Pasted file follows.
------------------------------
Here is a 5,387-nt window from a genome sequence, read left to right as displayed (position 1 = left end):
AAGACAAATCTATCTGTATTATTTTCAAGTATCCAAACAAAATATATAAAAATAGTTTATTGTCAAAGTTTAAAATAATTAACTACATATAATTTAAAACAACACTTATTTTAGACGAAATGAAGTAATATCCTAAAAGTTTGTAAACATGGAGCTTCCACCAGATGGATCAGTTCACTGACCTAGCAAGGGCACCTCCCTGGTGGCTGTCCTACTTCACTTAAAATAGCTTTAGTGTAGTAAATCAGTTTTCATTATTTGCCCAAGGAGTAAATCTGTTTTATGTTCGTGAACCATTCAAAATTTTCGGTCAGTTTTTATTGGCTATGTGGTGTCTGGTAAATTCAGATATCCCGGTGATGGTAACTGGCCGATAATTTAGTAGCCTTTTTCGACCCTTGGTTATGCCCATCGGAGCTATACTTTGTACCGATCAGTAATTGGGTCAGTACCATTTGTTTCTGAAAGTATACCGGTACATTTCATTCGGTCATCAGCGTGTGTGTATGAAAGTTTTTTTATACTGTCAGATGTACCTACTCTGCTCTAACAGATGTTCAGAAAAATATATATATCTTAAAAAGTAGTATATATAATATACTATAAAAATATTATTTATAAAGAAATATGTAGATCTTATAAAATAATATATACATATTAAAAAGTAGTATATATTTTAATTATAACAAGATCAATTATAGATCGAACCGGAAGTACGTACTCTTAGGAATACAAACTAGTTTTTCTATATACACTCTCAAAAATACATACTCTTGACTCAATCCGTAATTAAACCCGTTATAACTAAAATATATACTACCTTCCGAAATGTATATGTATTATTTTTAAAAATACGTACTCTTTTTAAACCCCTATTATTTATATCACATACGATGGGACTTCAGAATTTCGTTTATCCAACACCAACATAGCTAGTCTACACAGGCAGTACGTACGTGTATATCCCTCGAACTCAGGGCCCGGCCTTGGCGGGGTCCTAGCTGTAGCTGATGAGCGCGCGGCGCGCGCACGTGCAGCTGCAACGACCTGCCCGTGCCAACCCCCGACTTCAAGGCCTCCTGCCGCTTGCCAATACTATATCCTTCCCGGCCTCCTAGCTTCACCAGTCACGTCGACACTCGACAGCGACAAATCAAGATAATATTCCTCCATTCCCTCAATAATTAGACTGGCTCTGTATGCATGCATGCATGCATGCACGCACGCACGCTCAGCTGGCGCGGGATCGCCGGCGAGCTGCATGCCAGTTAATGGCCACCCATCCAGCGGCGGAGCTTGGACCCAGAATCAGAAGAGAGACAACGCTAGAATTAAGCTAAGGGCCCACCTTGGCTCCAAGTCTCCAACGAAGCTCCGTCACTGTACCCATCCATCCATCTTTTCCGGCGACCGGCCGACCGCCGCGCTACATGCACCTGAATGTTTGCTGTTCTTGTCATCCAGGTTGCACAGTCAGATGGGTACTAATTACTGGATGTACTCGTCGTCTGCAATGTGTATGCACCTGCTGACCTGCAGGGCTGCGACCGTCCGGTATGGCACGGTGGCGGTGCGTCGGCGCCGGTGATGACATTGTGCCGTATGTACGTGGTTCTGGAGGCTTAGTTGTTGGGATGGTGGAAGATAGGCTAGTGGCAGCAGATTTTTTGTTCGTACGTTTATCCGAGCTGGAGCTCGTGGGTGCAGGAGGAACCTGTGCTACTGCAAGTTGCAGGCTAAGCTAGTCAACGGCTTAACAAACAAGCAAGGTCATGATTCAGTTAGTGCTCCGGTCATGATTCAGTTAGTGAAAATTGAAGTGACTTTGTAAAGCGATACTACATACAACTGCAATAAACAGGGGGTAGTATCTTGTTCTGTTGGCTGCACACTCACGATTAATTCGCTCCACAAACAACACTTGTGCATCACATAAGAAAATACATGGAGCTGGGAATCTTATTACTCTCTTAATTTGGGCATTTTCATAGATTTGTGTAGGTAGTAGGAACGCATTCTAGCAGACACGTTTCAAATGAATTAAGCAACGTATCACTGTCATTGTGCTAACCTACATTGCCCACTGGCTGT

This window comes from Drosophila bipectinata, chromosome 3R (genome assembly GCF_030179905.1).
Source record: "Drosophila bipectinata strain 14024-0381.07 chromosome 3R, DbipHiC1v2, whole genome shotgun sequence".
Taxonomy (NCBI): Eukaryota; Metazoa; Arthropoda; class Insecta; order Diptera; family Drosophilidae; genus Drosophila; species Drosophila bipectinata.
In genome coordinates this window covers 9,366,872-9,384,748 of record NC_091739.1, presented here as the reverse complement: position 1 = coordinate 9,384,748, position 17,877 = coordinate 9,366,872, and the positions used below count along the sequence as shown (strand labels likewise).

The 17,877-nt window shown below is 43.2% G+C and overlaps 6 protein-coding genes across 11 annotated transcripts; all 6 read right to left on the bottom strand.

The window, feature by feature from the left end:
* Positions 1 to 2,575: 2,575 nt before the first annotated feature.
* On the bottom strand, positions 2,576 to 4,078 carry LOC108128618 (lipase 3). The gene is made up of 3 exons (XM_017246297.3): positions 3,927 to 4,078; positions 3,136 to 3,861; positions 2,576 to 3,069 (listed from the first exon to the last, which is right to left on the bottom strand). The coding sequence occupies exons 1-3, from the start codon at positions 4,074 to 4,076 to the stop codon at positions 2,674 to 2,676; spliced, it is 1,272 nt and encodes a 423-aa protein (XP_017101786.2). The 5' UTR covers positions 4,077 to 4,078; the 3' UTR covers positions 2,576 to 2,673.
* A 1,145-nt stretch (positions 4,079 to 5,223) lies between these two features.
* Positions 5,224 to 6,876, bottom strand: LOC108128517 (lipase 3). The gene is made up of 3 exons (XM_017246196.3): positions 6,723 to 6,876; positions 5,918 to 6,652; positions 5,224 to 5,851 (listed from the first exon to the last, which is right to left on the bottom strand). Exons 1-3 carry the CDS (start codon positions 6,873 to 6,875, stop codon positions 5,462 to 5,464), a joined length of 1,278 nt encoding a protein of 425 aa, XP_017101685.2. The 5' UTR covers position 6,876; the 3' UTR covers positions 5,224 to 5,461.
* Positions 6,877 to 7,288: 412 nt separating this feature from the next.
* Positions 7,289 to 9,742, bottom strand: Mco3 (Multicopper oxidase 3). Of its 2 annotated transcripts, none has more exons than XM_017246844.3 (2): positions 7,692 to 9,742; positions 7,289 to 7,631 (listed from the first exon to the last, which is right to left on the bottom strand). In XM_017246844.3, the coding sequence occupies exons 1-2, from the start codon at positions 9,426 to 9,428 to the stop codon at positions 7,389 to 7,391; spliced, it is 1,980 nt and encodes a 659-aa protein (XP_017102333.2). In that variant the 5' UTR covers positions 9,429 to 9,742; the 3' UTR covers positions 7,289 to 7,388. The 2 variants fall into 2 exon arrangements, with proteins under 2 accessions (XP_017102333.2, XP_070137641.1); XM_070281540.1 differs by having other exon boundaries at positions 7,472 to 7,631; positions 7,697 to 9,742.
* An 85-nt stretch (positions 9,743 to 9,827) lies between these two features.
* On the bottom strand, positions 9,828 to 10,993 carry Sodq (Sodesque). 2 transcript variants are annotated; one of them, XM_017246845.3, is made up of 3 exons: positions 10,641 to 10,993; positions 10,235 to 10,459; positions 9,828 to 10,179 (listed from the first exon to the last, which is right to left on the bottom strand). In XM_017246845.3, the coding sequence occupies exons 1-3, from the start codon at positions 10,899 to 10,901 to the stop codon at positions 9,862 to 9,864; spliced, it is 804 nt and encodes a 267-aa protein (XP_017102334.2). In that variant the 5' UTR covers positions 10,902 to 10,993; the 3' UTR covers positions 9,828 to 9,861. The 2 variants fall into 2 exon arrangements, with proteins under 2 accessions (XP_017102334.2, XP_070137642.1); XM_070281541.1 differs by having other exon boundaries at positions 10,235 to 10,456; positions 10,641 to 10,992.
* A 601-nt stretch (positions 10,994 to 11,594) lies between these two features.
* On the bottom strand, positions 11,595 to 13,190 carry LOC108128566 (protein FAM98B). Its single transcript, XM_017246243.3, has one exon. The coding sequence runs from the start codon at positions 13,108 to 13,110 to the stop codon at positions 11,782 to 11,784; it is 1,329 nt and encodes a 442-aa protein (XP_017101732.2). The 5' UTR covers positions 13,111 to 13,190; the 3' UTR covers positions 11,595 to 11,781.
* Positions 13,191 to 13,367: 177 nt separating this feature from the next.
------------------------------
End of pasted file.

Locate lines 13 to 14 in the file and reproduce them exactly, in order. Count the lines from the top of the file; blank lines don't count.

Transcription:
* Positions 6,877 to 7,288: 412 nt separating this feature from the next.
* Positions 7,289 to 9,742, bottom strand: Mco3 (Multicopper oxidase 3). Of its 2 annotated transcripts, none has more exons than XM_017246844.3 (2): positions 7,692 to 9,742; positions 7,289 to 7,631 (listed from the first exon to the last, which is right to left on the bottom strand). In XM_017246844.3, the coding sequence occupies exons 1-2, from the start codon at positions 9,426 to 9,428 to the stop codon at positions 7,389 to 7,391; spliced, it is 1,980 nt and encodes a 659-aa protein (XP_017102333.2). In that variant the 5' UTR covers positions 9,429 to 9,742; the 3' UTR covers positions 7,289 to 7,388. The 2 variants fall into 2 exon arrangements, with proteins under 2 accessions (XP_017102333.2, XP_070137641.1); XM_070281540.1 differs by having other exon boundaries at positions 7,472 to 7,631; positions 7,697 to 9,742.